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January 18, 2017 10:56:07 AM
Starkville Utilities General Manager Terry Kemp says he has no intention of calling for water and sewer rate increases as the city attempts to borrow $1 million for infrastructure improvements through the Mississippi Development Authority's Capital Improvements Revolving (CAP) Loan Program.
Aldermen voted 5-1 Tuesday to authorize Golden Triangle Planning and Development District Project Analyst Phylis Benson to move forward with the state application.
A public hearing on the loan, which Benson said would be at a 2 percent interest rate with payments spread across 20 years, is expected to be held in late February. The application itself would then be sent to Jackson for review.
Specifically, the loan will help fund previously identified water and sewer projects -- including fire protection for the Roundhouse Road area, Environmental Protection Agency sewer line replacements and pump station rehabilitations -- and other fixes deemed necessary.
Roundhouse Road improvements are estimated at $233,685, while sewer line replacements should cost approximately $265,562.
Twelve pumping stations -- Deerfield, Locksley Way, Sherwood Nos. 1-4, Greenbriar Nos. 1 and 2, Country Club, Crossgates, Louisville and Dan Camp -- are scheduled for rehabilitation projects, each ranging in cost from $15,000 to $45,000. The entire project, including contingencies, is expected to cost $426,000.
"It provides a much easier option from a business case than actually trying to raise funds with rates," Kemp said of the CAP loan program and its low interest rate. "These pumping stations will continue to be used for a long time. It's best to spread it out as long as you can over the life of a project to allow everyone that benefits to pay their share."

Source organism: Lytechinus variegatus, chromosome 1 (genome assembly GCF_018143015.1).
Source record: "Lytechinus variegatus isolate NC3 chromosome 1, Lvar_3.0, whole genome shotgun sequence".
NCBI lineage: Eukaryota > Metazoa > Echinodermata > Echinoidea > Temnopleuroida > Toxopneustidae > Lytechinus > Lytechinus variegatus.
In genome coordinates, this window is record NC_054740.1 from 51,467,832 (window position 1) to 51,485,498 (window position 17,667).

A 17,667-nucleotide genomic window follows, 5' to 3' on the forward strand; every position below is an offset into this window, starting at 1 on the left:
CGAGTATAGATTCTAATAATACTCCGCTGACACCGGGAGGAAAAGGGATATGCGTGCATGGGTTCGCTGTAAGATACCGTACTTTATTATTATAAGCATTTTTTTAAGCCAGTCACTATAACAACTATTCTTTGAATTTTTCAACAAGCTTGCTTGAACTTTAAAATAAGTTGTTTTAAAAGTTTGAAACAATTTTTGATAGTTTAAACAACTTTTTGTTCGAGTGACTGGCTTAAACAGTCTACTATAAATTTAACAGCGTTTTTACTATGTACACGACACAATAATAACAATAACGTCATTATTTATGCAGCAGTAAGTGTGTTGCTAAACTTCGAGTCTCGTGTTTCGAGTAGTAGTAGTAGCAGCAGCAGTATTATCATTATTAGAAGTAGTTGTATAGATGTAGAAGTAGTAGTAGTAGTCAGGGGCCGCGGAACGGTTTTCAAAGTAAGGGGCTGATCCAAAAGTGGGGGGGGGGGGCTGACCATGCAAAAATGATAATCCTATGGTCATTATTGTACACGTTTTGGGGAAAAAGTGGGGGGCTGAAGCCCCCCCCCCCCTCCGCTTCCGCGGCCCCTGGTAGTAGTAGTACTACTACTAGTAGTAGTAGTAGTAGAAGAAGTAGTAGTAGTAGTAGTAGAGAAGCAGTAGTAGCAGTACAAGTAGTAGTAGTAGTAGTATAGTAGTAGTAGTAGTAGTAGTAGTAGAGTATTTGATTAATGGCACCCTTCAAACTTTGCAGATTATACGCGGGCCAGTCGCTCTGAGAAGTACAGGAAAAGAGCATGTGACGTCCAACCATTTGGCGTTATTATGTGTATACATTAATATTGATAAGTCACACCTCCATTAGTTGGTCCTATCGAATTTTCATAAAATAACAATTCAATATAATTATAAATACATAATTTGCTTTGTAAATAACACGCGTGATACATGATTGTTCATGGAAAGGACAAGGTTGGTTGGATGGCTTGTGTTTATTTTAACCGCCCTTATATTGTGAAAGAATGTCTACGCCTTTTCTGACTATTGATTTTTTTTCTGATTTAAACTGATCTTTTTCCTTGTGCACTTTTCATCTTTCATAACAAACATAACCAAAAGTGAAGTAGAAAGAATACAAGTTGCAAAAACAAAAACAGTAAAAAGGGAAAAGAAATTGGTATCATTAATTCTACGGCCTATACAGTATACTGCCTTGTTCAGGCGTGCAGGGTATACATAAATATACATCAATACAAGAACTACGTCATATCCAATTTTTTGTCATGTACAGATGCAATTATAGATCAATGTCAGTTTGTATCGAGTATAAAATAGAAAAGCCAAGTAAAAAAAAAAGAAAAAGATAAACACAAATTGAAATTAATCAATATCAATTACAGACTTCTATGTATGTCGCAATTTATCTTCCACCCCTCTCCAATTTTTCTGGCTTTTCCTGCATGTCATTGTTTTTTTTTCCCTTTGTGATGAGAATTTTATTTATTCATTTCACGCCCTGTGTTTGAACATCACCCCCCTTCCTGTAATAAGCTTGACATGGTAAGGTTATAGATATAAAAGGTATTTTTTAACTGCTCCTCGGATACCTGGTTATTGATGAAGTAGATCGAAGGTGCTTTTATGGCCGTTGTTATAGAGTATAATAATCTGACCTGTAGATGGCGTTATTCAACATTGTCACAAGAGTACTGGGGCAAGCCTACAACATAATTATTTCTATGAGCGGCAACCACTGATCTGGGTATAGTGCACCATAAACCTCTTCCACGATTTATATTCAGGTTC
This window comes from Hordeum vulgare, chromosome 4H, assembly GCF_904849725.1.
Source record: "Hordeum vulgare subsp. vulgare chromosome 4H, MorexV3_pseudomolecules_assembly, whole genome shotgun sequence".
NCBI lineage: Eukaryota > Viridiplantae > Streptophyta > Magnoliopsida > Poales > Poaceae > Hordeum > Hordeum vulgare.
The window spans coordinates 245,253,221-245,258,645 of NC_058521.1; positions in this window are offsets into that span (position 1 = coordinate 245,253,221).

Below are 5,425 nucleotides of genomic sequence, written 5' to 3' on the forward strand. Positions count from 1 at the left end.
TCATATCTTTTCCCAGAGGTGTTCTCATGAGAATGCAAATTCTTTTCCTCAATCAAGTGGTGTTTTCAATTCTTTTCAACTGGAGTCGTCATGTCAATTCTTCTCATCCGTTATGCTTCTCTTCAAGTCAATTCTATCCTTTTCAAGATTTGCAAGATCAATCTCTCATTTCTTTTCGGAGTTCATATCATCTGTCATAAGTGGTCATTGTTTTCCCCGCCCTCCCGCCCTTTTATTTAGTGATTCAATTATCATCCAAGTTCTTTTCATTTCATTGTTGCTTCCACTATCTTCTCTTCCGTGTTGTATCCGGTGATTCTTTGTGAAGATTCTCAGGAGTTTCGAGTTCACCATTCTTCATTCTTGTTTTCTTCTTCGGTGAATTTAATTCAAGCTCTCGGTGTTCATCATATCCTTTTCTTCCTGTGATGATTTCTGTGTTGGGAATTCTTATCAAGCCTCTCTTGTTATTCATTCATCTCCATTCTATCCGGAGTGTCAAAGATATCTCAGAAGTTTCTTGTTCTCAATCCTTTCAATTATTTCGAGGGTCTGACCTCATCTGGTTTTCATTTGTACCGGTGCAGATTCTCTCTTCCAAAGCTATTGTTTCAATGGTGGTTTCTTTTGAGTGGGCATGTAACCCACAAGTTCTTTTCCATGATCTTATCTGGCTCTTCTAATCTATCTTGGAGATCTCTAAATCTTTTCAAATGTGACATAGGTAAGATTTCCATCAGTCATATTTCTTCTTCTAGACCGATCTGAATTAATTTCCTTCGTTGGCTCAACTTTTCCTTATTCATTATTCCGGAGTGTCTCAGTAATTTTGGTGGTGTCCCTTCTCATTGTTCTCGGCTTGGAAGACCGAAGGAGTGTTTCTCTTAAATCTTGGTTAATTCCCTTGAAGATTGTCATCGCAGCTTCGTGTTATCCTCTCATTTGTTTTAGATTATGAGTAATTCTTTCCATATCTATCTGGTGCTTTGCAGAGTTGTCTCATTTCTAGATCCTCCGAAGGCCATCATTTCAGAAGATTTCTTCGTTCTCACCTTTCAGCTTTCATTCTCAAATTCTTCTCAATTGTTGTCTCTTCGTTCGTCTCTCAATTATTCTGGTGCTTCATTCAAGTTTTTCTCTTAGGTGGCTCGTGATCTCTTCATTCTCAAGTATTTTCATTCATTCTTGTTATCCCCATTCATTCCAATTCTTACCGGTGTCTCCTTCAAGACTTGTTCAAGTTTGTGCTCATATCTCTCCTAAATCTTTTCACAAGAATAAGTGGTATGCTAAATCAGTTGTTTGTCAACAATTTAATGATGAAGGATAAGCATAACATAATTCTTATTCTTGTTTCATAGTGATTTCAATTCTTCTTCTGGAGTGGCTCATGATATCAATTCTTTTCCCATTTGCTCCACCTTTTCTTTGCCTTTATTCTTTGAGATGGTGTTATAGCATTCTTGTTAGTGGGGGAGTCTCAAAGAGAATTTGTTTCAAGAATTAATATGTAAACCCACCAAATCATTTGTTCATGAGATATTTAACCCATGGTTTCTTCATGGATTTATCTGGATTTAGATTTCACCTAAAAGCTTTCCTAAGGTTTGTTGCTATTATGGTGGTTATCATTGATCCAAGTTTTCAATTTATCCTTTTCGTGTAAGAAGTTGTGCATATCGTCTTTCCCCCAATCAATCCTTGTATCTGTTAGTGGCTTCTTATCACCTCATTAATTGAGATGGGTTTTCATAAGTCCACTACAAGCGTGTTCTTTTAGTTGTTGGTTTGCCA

Ward 6 Alderman Roy A. Perkins, the lone vote against Tuesday's action, pushed Kemp to commit against raising rates for debt service associated with the loan. While Kemp said he had no intentions of pursuing a rate increase, he did not explicitly say no because of the inability to predict the future.
Mayor Parker Wiseman assisted Kemp, saying the city would not be pursuing the $1 million loan if its fund balance wasn't strong enough to handle the move.
Perkins said he would potentially support a scaled-down, conservative loan, but the $1 million request was "too big of a leap" to earn his support. He also referenced his fellow board members' prior commitments to large-scale projects -- Starkville Police Department renovations, a new industrial park and others -- and the board's combined 5.58-mill tax increase this term.
"I know the need is there. We have roads, drainage and other capital improvements that we have to wait on the resources to come available. This is a very strenuous request, in my opinion," he said. "With all due respect to you, Mr. Kemp, I did not get a commitment from you definitively that there would be no rate increase. Conservatively, I do not want to vote for anything at this point that would be a further tax increase. The citizens are burdened enough. Sometimes there are things I want to do ... but I have to realize I have to look at the resources and prioritize and budget based upon funding availability."
In other business, aldermen unanimously approved a temporary moratorium on new billboards.
The moratorium, brought forward by Ward 3 Alderman David Little, means Starkville shall not accept, review or approve any applications for new billboards 30 days after its passage through June 30 -- the last day of the current administration's term.
Pending applications or those previously approved by the city are not affected by the temporary ban.
Carl Smith covers Starkville and Oktibbeha County for The Dispatch. Follow him on Twitter @StarkDispatch
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